Secret #3: Have a written service agreement to sell your care plan. We often refer to these service agreements as Cash Plans, Corrective Care Plans, Wellness Care Plans, universal chiropractic care at a fixed fee (or UCCAFF Plans for short), etc. It is important to make sure the plan you are using is compliant and legal. For example, in California, the Chiropractic State Board requires any cash plan be submitted and reviewed by the CA Dept. of Managed Care. Check your own state laws as to what you can and cannot do when it comes to cash plans. We recommend using The Cash Plan Calculator™ for generating customized cash plans for your patients. The plans have been reviewed by attorneys as well as the CA Dept. of Managed Care. They’re professional and easy for patients to understand. To date, nearly 100,000 patients have been placed on these plans.


Secret #4: Offer payment options for your cash plan. Most chiropractors automatically assume that a cash plan is the same as a pre-pay plan. It’s not! Pre-pay is simply one payment option that a lot of chiropractors mistakenly use as the only form of payment for their cash plans. I say mistakenly, because offices that do only pre-pay have one thing in common—hard sales closes with scare care tactics. Call it what you want, but that is what’s generally done. Most of the patients who get scared into pre-pays will not renew their pre-pay the following year. Some do, but most don’t. We have found that, if you offer your patients three payment choices for your cash plan, and then let them choose which is best for them you will no doubt have a much higher percentage of your patients sign up for care as well as a huge increase in the numbers that transition to wellness care the following year. The absolute best three choices you can offer are (1) monthly payments, (2) down payment with monthly payments and (3) pre-pay. Since they choose the payment option, those who end up choosing pre-pay do so because that is what’s best for them, not because they were scared into it. By far, the best payment options for creating life-time patients are options 1 and 2. (See secret #5)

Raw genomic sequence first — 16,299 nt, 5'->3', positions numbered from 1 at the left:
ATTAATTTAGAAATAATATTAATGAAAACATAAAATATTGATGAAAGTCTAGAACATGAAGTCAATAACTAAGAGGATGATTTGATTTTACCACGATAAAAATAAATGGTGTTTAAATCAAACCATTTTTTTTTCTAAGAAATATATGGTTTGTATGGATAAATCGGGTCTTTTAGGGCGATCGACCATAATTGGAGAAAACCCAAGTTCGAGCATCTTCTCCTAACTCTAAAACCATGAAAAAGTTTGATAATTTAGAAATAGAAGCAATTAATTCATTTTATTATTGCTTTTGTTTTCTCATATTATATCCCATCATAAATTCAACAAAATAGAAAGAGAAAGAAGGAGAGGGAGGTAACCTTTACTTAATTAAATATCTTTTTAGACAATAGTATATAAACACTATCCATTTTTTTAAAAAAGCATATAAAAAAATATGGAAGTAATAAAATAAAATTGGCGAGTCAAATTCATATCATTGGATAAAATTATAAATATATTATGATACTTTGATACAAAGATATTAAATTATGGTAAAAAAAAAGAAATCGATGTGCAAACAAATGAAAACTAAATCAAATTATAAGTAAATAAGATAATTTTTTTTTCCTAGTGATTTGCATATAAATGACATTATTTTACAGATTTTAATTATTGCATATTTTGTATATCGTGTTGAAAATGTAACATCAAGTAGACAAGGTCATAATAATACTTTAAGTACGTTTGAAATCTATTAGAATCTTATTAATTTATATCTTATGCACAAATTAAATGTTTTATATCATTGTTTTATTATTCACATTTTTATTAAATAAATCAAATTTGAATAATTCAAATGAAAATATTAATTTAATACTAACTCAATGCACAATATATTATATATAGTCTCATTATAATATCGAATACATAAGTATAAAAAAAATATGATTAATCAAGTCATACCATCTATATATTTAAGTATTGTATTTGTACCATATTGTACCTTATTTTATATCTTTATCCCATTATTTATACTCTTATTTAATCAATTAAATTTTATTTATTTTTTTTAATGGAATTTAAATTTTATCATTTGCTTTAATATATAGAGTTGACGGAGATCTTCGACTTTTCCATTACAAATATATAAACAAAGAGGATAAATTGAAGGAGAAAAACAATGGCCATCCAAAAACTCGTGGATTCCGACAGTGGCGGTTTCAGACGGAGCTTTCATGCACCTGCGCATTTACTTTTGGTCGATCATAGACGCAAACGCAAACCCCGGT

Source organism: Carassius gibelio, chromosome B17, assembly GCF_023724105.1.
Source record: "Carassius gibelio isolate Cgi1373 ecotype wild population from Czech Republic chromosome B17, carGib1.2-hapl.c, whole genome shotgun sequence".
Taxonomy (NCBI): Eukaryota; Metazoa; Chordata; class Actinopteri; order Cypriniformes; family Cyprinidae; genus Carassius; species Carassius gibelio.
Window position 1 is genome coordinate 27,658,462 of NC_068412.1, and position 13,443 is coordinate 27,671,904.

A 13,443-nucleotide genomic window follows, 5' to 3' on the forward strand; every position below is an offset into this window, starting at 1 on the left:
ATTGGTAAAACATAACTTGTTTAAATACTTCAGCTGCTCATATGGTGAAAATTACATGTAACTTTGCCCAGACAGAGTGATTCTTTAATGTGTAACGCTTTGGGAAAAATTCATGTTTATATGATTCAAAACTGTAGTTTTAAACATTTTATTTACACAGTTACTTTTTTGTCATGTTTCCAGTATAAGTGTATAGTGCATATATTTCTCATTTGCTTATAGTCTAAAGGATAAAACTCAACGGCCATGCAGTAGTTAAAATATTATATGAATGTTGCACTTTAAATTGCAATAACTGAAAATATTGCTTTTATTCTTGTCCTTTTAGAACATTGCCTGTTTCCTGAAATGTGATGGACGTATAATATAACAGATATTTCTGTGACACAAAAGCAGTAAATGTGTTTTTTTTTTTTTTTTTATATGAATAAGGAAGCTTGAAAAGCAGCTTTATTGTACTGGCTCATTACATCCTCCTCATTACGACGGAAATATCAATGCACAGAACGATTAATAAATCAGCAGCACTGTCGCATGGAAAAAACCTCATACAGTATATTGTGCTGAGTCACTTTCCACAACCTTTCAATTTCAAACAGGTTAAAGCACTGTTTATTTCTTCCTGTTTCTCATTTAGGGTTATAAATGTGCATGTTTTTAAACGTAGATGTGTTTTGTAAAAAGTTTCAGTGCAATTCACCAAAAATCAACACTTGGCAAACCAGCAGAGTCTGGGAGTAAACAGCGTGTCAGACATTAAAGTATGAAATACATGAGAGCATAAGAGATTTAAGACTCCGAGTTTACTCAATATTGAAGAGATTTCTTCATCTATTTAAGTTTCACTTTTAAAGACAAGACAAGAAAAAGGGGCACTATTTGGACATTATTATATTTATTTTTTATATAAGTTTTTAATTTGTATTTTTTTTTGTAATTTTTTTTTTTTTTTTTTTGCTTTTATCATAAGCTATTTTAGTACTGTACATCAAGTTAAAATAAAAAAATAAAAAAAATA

Secret #5: Picture this. Your patient is done with the initial 12 month care plan. You’re now going to go over their follow-up X-rays and let them know they’re ready to go onto a wellness plan. By far, this is where more doctors who are doing care plans lose the patient than anywhere else. Even that patient who really got the big idea will be lost at this stage, if not handled correctly. First of all, if the patient has stuck with you this long, we’re making the assumption they want to stay or they would’ve disappeared long before. So here’s the magic. Which would you rather say to a patient (or hear if you were the patient) at the end of their initial corrective care plan? “Mary, you’re ready for wellness care. Last year’s plan was $3,600, and the new plan will run you $1,800 a year.” Doctor, how does that feel to you? How do you think your patient feels hearing that?